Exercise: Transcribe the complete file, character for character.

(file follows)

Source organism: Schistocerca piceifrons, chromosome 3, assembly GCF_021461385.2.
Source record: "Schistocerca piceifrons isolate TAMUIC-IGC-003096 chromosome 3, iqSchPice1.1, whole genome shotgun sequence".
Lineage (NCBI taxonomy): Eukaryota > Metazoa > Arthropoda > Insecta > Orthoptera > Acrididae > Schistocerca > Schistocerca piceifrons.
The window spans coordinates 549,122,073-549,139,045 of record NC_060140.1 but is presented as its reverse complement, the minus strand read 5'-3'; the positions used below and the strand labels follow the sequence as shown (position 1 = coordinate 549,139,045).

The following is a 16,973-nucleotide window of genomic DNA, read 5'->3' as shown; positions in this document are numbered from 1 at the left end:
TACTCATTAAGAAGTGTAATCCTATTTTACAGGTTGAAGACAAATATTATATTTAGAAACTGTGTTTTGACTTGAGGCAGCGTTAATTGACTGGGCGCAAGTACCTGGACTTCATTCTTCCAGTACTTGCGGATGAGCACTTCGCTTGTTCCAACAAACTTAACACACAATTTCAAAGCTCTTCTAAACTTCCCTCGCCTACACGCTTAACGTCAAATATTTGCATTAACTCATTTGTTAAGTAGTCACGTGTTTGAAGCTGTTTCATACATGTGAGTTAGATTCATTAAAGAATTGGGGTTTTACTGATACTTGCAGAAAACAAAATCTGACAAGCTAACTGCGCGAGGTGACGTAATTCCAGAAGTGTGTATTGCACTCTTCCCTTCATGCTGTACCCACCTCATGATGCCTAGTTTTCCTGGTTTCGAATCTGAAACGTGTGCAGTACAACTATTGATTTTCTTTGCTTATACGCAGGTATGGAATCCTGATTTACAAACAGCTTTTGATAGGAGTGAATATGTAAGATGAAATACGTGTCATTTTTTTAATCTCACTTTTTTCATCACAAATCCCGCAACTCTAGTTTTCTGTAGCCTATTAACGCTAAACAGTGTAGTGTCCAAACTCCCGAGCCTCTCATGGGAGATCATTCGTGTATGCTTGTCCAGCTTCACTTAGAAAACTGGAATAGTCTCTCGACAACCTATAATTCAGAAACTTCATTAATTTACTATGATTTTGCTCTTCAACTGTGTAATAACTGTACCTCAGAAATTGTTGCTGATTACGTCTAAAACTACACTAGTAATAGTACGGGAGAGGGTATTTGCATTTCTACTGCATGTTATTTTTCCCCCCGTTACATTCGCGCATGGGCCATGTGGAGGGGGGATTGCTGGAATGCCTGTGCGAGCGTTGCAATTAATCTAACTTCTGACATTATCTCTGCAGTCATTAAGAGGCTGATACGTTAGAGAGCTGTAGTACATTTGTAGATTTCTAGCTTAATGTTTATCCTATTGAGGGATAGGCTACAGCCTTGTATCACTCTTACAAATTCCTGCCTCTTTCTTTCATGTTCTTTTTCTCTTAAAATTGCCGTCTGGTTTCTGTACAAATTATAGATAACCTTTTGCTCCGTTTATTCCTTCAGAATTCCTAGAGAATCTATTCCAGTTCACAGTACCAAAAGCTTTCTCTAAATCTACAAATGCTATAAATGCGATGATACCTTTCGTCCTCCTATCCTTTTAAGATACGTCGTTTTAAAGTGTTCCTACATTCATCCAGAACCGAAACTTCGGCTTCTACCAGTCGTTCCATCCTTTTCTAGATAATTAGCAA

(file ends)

Source organism: Schistocerca piceifrons, chromosome 3, assembly GCF_021461385.2.
Source record: "Schistocerca piceifrons isolate TAMUIC-IGC-003096 chromosome 3, iqSchPice1.1, whole genome shotgun sequence".
Lineage (NCBI taxonomy): Eukaryota > Metazoa > Arthropoda > Insecta > Orthoptera > Acrididae > Schistocerca > Schistocerca piceifrons.
The window spans coordinates 549,122,073-549,139,045 of record NC_060140.1 but is presented as its reverse complement, the minus strand read 5'-3'; the positions used below and the strand labels follow the sequence as shown (position 1 = coordinate 549,139,045).

The following is a 16,973-nucleotide window of genomic DNA, read 5'->3' as shown; positions in this document are numbered from 1 at the left end:
TACTCATTAAGAAGTGTAATCCTATTTTACAGGTTGAAGACAAATATTATATTTAGAAACTGTGTTTTGACTTGAGGCAGCGTTAATTGACTGGGCGCAAGTACCTGGACTTCATTCTTCCAGTACTTGCGGATGAGCACTTCGCTTGTTCCAACAAACTTAACACACAATTTCAAAGCTCTTCTAAACTTCCCTCGCCTACACGCTTAACGTCAAATATTTGCATTAACTCATTTGTTAAGTAGTCACGTGTTTGAAGCTGTTTCATACATGTGAGTTAGATTCATTAAAGAATTGGGGTTTTACTGATACTTGCAGAAAACAAAATCTGACAAGCTAACTGCGCGAGGTGACGTAATTCCAGAAGTGTGTATTGCACTCTTCCCTTCATGCTGTACCCACCTCATGATGCCTAGTTTTCCTGGTTTCGAATCTGAAACGTGTGCAGTACAACTATTGATTTTCTTTGCTTATACGCAGGTATGGAATCCTGATTTACAAACAGCTTTTGATAGGAGTGAATATGTAAGATGAAATACGTGTCATTTTTTTAATCTCACTTTTTTCATCACAAATCCCGCAACTCTAGTTTTCTGTAGCCTATTAACGCTAAACAGTGTAGTGTCCAAACTCCCGAGCCTCTCATGGGAGATCATTCGTGTATGCTTGTCCAGCTTCACTTAGAAAACTGGAATAGTCTCTCGACAACCTATAATTCAGAAACTTCATTAATTTACTATGATTTTGCTCTTCAACTGTGTAATAACTGTACCTCAGAAATTGTTGCTGATTACGTCTAAAACTACACTAGTAATAGTACGGGAGAGGGTATTTGCATTTCTACTGCATGTTATTTTTCCCCCCGTTACATTCGCGCATGGGCCATGTGGAGGGGGGATTGCTGGAATGCCTGTGCGAGCGTTGCAATTAATCTAACTTCTGACATTATCTCTGCAGTCATTAAGAGGCTGATACGTTAGAGAGCTGTAGTACATTTGTAGATTTCTAGCTTAATGTTTATCCTATTGAGGGATAGGCTACAGCCTTGTATCACTCTTACAAATTCCTGCCTCTTTCTTTCATGTTCTTTTTCTCTTAAAATTGCCGTCTGGTTTCTGTACAAATTATAGATAACCTTTTGCTCCGTTTATTCCTTCAGAATTCCTAGAGAATCTATTCCAGTTCACAGTACCAAAAGCTTTCTCTAAATCTACAAATGCTATAAATGCGATGATACCTTTCGTCCTCCTATCCTTTTAAGATACGTCGTTTTAAAGTGTTCCTACATTCATCCAGAACCGAAACTTCGGCTTCTACCAGTCGTTCCATCCTTTTCTAGATAATTAGCAA